Magazine article Behavioral Healthcare Executive

Make Sure a Vendor Can Get the Job Done

Magazine article Behavioral Healthcare Executive

Make Sure a Vendor Can Get the Job Done

Article excerpt

The responsibility for software project implementation often resides with an organizations operations or information technology management areas. This is not only true in behavioral health and substance abuse organizations but across other sectors, as well. For example, the Project Management Institute (www. pmi.org) has formed numerous special interest groups by sector (such as education, government, aerospace, etc.), illustrating the broad reach of project management processes through a variety of businesses.

In the larger context, successful, forward-thinking IT departments realize a project implementation affects not just IT but the entire organisation. The impact is typically felt in many processes, procedures, and departments' daily work. Therefore, it's important that you select a software vendor that views project implementation (and management) as an essential element of the software purchase or upgrade, not simply as an "add-on." Choosing a vendor that does not have sufficient resources to successfully implement your software purchase can lead to frustration, costly delays, and perhaps implementation failure.

The discussion of the implementation process actually should begin early in the software-sales cycle and be an important factor in your purchase decision. Your vendor's account representative should take the lead in building a realistic picture of the implementation's scope and costs, resulting in a comprehensive project plan. Below are some specific tools a vendor should be using to manage the implementation process; find out before the purchase if your preferred vendors are familiar with and use them.

Work Breakdown Structure

Ask potential vendors if their implementations employ a work breakdown structure (WBS). The WBS is a deliverable-oriented grouping of project elements that organizes and defines the total work scope of the project. Each descending level represents an increasingly detailed definition of the project work.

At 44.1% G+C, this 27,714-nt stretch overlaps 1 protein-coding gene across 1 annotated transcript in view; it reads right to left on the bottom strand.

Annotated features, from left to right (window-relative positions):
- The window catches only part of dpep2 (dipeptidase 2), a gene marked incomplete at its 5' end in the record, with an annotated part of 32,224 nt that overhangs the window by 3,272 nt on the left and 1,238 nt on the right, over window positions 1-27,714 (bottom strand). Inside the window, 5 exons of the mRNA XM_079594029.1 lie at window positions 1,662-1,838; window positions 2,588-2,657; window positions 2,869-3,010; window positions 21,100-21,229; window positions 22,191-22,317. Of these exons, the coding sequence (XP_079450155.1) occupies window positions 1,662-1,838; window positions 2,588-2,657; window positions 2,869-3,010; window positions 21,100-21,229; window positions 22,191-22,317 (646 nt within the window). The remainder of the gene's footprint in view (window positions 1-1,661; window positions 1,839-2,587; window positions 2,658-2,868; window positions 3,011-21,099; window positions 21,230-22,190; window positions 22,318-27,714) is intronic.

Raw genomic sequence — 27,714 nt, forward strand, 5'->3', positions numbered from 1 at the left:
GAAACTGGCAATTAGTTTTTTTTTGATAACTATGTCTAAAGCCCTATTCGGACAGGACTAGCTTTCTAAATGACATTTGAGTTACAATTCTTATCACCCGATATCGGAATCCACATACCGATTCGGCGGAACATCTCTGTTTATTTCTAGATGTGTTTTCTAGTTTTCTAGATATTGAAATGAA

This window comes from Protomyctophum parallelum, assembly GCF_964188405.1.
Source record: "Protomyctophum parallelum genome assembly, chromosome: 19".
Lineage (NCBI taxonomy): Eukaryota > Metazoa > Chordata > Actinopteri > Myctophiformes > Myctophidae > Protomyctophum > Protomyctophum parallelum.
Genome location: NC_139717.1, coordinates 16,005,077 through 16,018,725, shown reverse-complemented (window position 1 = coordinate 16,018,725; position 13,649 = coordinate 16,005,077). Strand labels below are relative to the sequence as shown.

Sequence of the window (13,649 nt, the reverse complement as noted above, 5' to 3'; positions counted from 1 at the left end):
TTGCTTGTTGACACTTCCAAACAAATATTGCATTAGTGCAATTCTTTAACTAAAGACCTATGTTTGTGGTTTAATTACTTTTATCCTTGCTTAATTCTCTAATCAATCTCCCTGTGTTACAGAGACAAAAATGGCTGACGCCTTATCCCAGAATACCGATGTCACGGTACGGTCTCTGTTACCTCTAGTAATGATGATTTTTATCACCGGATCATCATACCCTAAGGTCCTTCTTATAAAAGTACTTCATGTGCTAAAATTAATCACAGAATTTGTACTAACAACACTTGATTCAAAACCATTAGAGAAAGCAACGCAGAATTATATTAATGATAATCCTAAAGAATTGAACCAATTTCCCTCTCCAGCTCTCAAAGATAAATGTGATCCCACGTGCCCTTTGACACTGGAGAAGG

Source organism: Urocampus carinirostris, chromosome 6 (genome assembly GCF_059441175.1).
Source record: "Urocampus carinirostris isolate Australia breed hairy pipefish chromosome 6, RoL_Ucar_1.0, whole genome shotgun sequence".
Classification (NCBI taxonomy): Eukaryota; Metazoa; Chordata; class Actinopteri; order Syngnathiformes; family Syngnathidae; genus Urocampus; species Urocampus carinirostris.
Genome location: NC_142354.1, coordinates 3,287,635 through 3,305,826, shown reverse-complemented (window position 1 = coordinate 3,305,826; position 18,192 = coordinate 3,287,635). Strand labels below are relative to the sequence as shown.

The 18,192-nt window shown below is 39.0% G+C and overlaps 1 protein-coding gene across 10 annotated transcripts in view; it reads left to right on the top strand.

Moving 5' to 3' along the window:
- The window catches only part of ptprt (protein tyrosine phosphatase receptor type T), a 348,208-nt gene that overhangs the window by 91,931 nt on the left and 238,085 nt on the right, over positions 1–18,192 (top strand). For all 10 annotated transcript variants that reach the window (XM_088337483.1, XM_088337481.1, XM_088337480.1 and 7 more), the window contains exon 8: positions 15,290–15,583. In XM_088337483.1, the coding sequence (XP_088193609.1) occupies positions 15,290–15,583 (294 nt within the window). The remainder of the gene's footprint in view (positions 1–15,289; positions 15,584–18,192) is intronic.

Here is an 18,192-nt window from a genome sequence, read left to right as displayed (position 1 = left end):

The WBS is a good tool for developing accurate project cost estimates, from the bottom up, based on each of the implementation tasks. The more detailed the WBS, the more accurate the estimate. A WBS task could be as simple as a ten-day conversion process, or it could be more detailed, identifying all the deliverables required for installation or conversion. In the WBS, each category could include subcategories and additional details, such as:

* Build extraction processes, two days

* Submit brief conversion test, one day

* Review brief file, one day

* Refine extraction, one day

* Submit full test file, two days

* Review full test file, one day

* Approve test file, two days

Developing an accurate, deliverables-oriented WBS involves pulling a starting point from one of several templates the vendor has created from work on past projects and determining whether it is optimal to phase in each implementation component concurrently or sequentially. Your vendor's project management team and business and system analysts can build out the WBS on a progressive basis until a realistic picture of the project emerges. A detailed WBS can be helpful when assigning staffs project roles and responsibilities. For example, the WBS can be used to calculate the amount of your staff's time needed versus what your vendor will provide. …

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